Selfish by nature / Stewardship
Selfish by nature?
About 30 years ago, I was feeling a bit pleased with myself. My tiny donor booklet told me that I was on my tenth visit to a mobile blood donation unit. I can’t remember if I was still on the bed or having my brew and biscuit but I’ll never forget the spontaneous acclaim from everyone in that hall when a nurse announced that a donor had turned up to give blood for the fiftieth time. The contribution of most of us there must have paled into insignificance against that of the newcomer. So what? We were all there doing a Good Thing. And it felt good too.
I think we can safely assume that the 10,000 who responded to October’s blood supply alert were acting out of a sense of solidarity, public duty, call it what you will. They did a Good Thing, and will rightly feel good about it too.
Such behaviour sits very badly with the tale that we’re all hard-wired for selfishness and competition rather than for cooperation, that capitalism is our natural state.
Solidarity is no new thing either – a recent report in Nature reveals that, 31,000 years ago, one of our kind, probably in childhood, had part of a lower leg surgically removed. Apart from the wow! factor of the approximate date (previous evidence for surgery dated to ‘only’ 7,000 years ago), what’s significant is that the amputee survived for at least 6 years in mountainous terrain which, the archaeologists infer, could only have been possible with ‘a high degree of community care’.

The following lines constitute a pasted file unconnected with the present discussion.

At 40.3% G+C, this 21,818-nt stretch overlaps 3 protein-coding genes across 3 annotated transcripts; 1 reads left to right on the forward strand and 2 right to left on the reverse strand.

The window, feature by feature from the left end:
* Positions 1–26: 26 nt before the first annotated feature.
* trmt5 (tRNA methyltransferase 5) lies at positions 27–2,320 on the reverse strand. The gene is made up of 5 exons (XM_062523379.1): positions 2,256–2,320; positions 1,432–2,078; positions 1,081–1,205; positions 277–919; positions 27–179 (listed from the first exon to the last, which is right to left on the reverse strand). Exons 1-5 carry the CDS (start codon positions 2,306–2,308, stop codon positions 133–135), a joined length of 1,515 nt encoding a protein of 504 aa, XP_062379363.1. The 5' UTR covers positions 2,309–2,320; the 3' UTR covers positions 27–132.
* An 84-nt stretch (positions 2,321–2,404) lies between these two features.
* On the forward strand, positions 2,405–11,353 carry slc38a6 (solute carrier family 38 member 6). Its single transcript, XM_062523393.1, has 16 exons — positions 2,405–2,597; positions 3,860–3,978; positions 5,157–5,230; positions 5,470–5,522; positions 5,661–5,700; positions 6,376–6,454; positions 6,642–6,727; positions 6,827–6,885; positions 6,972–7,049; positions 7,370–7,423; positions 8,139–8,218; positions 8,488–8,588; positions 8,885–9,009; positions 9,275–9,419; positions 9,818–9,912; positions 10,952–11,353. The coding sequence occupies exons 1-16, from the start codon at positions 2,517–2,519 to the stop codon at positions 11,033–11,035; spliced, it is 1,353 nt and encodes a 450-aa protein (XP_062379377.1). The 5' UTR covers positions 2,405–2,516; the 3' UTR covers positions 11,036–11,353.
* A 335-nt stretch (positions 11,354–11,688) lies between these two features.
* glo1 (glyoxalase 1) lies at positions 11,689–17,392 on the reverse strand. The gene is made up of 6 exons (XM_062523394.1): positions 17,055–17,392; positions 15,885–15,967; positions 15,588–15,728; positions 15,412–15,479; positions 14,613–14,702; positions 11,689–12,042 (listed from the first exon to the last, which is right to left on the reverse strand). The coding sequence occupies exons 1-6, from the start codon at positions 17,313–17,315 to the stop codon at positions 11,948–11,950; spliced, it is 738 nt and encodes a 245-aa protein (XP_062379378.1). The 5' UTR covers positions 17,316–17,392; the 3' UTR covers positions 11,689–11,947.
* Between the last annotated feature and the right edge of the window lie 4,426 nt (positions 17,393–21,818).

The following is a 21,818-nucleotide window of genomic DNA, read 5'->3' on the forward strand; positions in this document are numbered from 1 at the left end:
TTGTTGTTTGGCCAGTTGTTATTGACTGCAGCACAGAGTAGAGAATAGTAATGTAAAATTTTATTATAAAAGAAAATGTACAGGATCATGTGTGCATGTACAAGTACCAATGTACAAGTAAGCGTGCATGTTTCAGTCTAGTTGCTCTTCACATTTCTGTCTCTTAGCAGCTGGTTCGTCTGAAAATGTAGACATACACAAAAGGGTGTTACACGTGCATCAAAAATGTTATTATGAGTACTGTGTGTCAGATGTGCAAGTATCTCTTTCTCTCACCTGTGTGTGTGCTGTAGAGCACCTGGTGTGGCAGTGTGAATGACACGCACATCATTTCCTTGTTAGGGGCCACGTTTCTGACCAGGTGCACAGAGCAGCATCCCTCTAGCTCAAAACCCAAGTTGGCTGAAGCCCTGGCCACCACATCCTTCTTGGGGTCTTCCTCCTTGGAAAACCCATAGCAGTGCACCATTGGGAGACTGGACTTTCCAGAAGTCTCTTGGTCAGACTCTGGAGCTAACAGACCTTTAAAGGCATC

Our close relatives were at it too some 50,000 years ago. A 2017 study of a Neanderthal‘s skeletal remains shows that he survived into late adulthood despite a missing forearm, profound deafness – unhelpful when there are loads of predators around – and other severe physical problems. Again, the only inference that the researchers could draw was that his survival would only have been possible with continuous social support. In other words, Neanderthals could care for each other too.
Cooperation and sociability appear to have even deeper roots in the history of our species, as Penny Spikins, an archaeology professor at York University, argues in her newly published book Hidden Depths: The origins of human connection. We shall be reviewing this book in future no doubt but here is a taster from her conclusions:
‘We are innately wired to care for living and non-living things, to seek emotional comfort and to reach out to form connections. When the going gets tough, we tend to help each other.’
So it’s not just ‘human nature’ that capitalism’s supporters have got wrong – they misunderstand (or distort) what it means to be part of the genus Homo. Increasingly, scientific research shows that ‘the way we are’ is no barrier to socialism.